Dillo has a lot going for it. It is lighting fast, even on my Pentium 2 300 MHz. By the time I start up a textbrowser in a terminal dillo has run several circles around it. Responsiveness is also brilliant. On the downside, page rendering is not very nice (you have to cut corners somewhere). This is mostly due to not having CSS support (it is a high priority thing currently worked on, though) and lack of javascript. Its RAM requirements are neglible and are within the links2 range. On my old machines I use it to surf the web, one of the browser heavyweights like midori or FF are only used when the page is unworkable with dillo. I even use it often as a html viewer for my locally stored webpages on my faster computers.

    Netsurf is a bit more of a heavyweight but still much better than Firefox or anything webkit based. It has basic CSS rendering, so the page rendering is a bit better than in Dillo. However, still no javascript.
    I use it quite often on machines in the P3 range, it feels so much snappier than Firefox, and is quite usable for your basic everyday browsing needs.

    For a textbrowser I like elinks a lot. It has tabbed browsing, mouse support and feels very much like using a graphical browser - apart from not being graphical (if that makes sense). It is not really lightweight- at least not for a text browser, but 3 MB RAM usage is far from being a heavyweight nowadays, but you can get much lower with other text browsers.

    If you want to try out some more textbrowsers, here is a good comparison:
    http://kmandla.wordpress.com/2011/01/13/a-comparison-of-text-based-browsers/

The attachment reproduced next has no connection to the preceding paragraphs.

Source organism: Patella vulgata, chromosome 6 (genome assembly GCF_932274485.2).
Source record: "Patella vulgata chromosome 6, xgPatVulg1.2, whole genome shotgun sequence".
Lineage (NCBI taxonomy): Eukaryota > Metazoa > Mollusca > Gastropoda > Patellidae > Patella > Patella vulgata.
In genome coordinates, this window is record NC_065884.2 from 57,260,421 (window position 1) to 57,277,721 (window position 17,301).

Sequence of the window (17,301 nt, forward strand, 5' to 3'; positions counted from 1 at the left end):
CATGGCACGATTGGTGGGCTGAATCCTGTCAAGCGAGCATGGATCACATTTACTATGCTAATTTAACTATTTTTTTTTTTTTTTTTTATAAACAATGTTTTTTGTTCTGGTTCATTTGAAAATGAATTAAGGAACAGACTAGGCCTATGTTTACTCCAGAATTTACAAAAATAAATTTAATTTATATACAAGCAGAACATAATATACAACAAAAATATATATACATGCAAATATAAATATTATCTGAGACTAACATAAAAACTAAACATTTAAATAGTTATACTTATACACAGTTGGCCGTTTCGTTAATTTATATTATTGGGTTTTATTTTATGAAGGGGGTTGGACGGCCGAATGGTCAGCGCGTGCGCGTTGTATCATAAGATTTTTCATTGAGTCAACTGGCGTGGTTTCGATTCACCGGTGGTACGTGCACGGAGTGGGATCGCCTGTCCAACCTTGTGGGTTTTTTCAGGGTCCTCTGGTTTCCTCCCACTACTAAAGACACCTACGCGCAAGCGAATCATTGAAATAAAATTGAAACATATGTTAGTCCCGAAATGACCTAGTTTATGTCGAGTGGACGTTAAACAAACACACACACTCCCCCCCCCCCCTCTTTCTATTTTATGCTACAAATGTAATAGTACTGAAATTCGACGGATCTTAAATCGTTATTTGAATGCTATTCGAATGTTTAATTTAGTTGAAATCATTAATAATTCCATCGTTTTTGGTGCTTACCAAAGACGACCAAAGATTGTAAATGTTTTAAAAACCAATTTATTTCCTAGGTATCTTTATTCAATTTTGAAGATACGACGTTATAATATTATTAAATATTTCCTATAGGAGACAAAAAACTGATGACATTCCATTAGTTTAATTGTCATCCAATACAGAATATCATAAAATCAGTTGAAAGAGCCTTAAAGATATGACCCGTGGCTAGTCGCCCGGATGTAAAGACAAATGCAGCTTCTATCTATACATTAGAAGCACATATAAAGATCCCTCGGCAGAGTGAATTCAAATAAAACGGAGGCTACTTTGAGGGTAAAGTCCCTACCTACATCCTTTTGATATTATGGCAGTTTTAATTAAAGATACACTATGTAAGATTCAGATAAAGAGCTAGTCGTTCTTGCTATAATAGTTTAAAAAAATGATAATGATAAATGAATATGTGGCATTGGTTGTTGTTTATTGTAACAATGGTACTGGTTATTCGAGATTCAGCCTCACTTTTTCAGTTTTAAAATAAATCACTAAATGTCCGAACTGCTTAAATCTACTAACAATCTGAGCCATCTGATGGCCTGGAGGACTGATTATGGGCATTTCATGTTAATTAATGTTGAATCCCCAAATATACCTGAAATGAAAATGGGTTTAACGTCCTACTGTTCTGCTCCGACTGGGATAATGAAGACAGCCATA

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  2. All surf needs to compile on a Debian based distro is build-essential, xorg-dev and libwebkitgtk-dev. Midori adds vala and sqlite dev packages if I remember correctly, just configure without GNOME3's zeitgeist tracking for more speed!

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    1. After compiling Midori on PowerPC (0.5.8 source drop), one also has to symlink the libraries, even after a make install. Just add midori.conf to /etc/ld.so.conf.d with the path to the libraries (/usr/local/lib, I believe; I'm currently reinstalling Debian on my machine so I may be mistaken). 0.5.8 is pretty solid, with no crash issues. It does have a weird bug, and will sometimes open a new tab while scrolling a page down, but no big deal.

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  3. @Anonymous Thanks! I was missing xorg-dev...will try and compile it this weekend.

    @zenfunk-thanks for your Dillo and Netsurf reviews. I used to use Dillo in Damn Small Linux, but the rendering...drove me away. I am looking forward to the day when it can handle basic CSS, and https.

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  4. A bit of a non-sequitur, perhaps, but I find that all of the webkit-based browsers crash all the time on Debian 7.1. Which is a letdown. In the mean time, I'm using lynx for light browsing and Chromium whenever I need to do something serious.

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    1. If you're running Chromium then you're obviously not running it on PowerPC hardware. In my experience on Debian and Lubuntu PowerPC they all run perfectly. Never one lockup or crash. Never even a hint of an issue.

      I am not saying it's an x86 issue, but it's possibly some odd issue with the package you used. Did you install in a standard way via apt or with a repository?

      One of the reasons I really prefer PowerPC hardware is that it's reliable as hell if done right. A quality G4 tower is as (if not more) reliable as top of the line rack servers. They don't have the same speed but they run quality code in a way that you could even trust it with your life. It's the main reason that almost all hardware in space and all of the hardware on Mars is PowerPC/Power/RISC based.